58 Meet Generation T Entrepreneur Lavine Hemlani discusses how he is tackling the city’s shortage of tech talent head-on
Lavine Hemlani wants to change the future. Through his ed-tech startup Xccelerate, the former Wall Street investment banker is offering individuals and companies the chance to upgrade their skills for the modern workplace. At school, most of us learned algebra, geography and history; Hemlani wants to teach people about artificial intelligence, software engineering and blockchain— and hopefully bring Hong Kong to the centre of the tech universe in the process.
A few years ago, I was working in New York, but I got tired of Wall Street.
So I decided to change everything and move to Namibia to build schools. It was an incredible experience and made me realise how interested I am in teaching and the school system. After I moved back to Hong Kong, I decided to combine my two passions: education and startups.
Hong Kong is a very fast-paced city,
but the talent—particularly when it comes to tech—is often not up to par and this makes it difficult for companies to launch startups or hire top-quality engineers. Spotting a gap in the market, I launched Xccelerate, a learning centre for blockchain, coding and all things tech-related.
Every startup faces obstacles
but, unusually, ours showed us that we were on the right track professionally. It really wasn’t easy to find the right people to work for us—those who had tech experience and were diligent and talented. Through Xccelerate, this is a challenge I’m trying to solve.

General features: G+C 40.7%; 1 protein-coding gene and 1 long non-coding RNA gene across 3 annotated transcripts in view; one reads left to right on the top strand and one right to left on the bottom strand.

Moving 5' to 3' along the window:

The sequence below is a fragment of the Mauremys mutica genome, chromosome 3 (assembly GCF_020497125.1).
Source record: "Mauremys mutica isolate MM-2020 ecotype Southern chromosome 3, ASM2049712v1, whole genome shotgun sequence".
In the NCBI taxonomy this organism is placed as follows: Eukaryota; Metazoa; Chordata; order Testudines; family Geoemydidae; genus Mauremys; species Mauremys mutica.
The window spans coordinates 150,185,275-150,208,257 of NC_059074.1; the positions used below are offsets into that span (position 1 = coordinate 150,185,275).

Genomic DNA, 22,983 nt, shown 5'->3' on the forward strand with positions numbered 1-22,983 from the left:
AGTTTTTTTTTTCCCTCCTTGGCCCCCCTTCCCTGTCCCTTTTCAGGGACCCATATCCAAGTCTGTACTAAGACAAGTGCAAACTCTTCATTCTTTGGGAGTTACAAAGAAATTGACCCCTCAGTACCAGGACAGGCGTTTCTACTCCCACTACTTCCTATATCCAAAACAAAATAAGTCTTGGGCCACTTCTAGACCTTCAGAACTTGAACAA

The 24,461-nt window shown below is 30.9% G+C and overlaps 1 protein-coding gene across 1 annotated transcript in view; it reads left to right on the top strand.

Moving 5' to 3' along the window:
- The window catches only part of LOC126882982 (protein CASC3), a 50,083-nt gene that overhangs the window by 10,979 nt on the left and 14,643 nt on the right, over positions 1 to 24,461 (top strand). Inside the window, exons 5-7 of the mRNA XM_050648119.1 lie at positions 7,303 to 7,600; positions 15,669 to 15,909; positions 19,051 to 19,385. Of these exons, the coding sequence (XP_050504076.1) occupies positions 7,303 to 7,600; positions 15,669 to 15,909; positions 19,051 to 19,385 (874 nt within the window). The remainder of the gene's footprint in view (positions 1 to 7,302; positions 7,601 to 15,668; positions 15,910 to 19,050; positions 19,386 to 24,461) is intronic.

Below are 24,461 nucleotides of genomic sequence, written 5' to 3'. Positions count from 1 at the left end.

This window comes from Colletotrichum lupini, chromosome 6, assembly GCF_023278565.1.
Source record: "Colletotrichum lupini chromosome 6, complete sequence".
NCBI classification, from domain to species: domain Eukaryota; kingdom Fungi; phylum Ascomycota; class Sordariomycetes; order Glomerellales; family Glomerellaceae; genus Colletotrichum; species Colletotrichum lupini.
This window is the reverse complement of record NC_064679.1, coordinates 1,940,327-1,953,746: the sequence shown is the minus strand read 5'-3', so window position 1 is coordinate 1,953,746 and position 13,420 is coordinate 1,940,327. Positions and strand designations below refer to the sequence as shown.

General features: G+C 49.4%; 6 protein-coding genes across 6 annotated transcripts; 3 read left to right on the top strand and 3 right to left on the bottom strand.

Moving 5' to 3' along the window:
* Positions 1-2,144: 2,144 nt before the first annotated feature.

I’ve got pretty ambitious plans for the future.
In 10 years I would like us to have built an Ip-centric platform that powers thousands of platforms in countries around the globe. I want to create real educational change for people in India, China and further afield.
Education is the number one driver for economic progress in a country
and I don’t think politicians or journalists focus on it nearly enough. Countries with amazing educational systems consistently outperform those everywhere else. Just look at Finland and the way they focus on blended and hybrid learning. It has incredible results. Currently we are not looking at what the future holds; our educational systems are under pressure as they are designed for pre-historic jobs rather than the new tech world we live in.
The best advice I can give anyone launching a startup is not to be afraid.
Don’t worry about failure or about making mistakes, and just embrace the idea that you will go through some pain before you experience real success; this is part of the journey. And be prepared to work really, really hard.